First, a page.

digplanet beta 1: Athena
Share digplanet:

Agriculture

Applied sciences

Arts

Belief

Business

Chronology

Culture

Education

Environment

Geography

Health

History

Humanities

Language

Law

Life

Mathematics

Nature

People

Politics

Science

Society

Technology

In Uzbekistan, twelve years of primary and secondary education are obligatory, starting at age seven. This requirement includes four years of primary school and two cycles of secondary school, lasting five and three years, respectively. The rate of attendance in those grades is high, although the figure is significantly lower in rural areas than in urban centers. Preschool registration has decreased significantly since 1991.[1]

The official literacy rate is 99 percent. However, in the post-Soviet era educational standards have fallen. Funding and training have not been sufficient to effectively educate the expanding younger cohorts of the population. Between 1992 and 2004, government spending on education dropped from 12 percent to 6.3 percent of gross domestic product.[1] In 2006 education’s share of the budget increased to 8.1 percent. Lack of budgetary support has been more noticeable at the primary and secondary levels, as the government has continued to subsidize university students. [1]

Between 1992 and 2001, university attendance dropped from 19 percent of the college-age population to 6.4 percent. The three largest of Uzbekistan’s 63 institutions of higher learning are in Nukus, Samarkand, and Tashkent. All are state-funded. Private schools have been forbidden since the establishment of Islamic fundamentalist (Wahhabi) schools in the early 1990s brought a government crackdown. However, in 1999 the government-supported Taskhent Islamic University was founded for the teaching of Islam.[1]

In 2002 Westminster International University in Tashkent was established in collaboration with the University of Westminster (UK) and “UMID” Foundation of the President of the Republic of Uzbekistan. Currently this university is regarded as the best in its sphere of education both in Uzbekistan and Central Asia countries.

In the year 2007, Uzbekistan Banking Association (UBA) had a joint venture with Management Development Institute of Singapore, Singapore and set up MDIST university in Tashkent.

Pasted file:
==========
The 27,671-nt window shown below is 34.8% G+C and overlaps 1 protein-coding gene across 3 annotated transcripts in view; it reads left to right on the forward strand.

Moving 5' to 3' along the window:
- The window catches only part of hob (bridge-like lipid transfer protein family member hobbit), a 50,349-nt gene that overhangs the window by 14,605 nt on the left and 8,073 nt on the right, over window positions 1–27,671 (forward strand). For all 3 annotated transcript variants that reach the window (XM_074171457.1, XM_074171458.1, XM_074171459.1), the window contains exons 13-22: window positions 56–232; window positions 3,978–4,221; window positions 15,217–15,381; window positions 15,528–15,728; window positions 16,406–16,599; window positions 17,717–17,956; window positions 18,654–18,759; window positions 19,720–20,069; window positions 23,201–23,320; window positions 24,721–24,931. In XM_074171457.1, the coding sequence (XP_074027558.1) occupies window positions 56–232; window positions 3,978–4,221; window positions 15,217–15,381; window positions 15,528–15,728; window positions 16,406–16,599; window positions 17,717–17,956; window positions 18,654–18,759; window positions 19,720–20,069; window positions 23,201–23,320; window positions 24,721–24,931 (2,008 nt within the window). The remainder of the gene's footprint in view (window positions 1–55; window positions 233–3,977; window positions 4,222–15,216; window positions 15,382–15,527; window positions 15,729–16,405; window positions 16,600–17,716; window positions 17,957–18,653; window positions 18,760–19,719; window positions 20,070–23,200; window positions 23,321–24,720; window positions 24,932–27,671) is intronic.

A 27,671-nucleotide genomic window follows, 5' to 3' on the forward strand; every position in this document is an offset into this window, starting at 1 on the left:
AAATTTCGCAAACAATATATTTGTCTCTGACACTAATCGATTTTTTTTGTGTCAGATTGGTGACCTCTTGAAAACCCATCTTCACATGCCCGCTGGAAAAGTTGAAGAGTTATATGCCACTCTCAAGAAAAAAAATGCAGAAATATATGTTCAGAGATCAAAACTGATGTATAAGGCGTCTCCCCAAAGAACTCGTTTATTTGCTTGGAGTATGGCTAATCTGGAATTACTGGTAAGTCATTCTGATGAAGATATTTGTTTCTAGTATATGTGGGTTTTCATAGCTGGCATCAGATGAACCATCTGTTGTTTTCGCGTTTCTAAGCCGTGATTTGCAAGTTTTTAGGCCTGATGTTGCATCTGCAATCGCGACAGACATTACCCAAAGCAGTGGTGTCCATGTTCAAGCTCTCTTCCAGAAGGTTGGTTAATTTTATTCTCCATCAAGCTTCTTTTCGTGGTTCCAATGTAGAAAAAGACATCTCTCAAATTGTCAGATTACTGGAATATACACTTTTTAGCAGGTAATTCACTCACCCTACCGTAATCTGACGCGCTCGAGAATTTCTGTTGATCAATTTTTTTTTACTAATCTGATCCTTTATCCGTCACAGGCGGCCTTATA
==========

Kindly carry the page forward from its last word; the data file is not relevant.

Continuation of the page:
References[edit]

  1. ^ a b c d Uzbekistan country profile. Library of Congress Federal Research Division (February 2007). This article incorporates text from this source, which is in the public domain.

Original courtesy of Wikipedia: http://en.wikipedia.org/wiki/Education_in_Uzbekistan — Please support Wikipedia.
This page uses Creative Commons Licensed content from Wikipedia. A portion of the proceeds from advertising on Digplanet goes to supporting Wikipedia.

2 news items

uznews.net

uznews.net
Thu, 24 Jul 2014 09:24:36 -0700

Navoi State Pedagogical Institute – 550. Fergana Polytechnic Institute – 525. Tashkent Pedagogical University – 500. Jizzakh Pedagogical Institute – 500. Uznews.net. TAGS: Applying to universities in Uzbekistan education in Uzbekistan. Add a comment.

Central Asia Online

Central Asia Online
Mon, 14 Jul 2014 15:52:30 -0700

President Islam Karimov's office every year establishes the acceptance quotas for every university. This year, the nation's universities plan to admit about 58,000 undergraduates and 5,000 master's degree candidates. "Higher education in Uzbekistan is ...
Loading

Oops, we seem to be having trouble contacting Twitter

Talk About Education in Uzbekistan

You can talk about Education in Uzbekistan with people all over the world in our discussions.

Support Wikipedia

A portion of the proceeds from advertising on Digplanet goes to supporting Wikipedia. Please add your support for Wikipedia!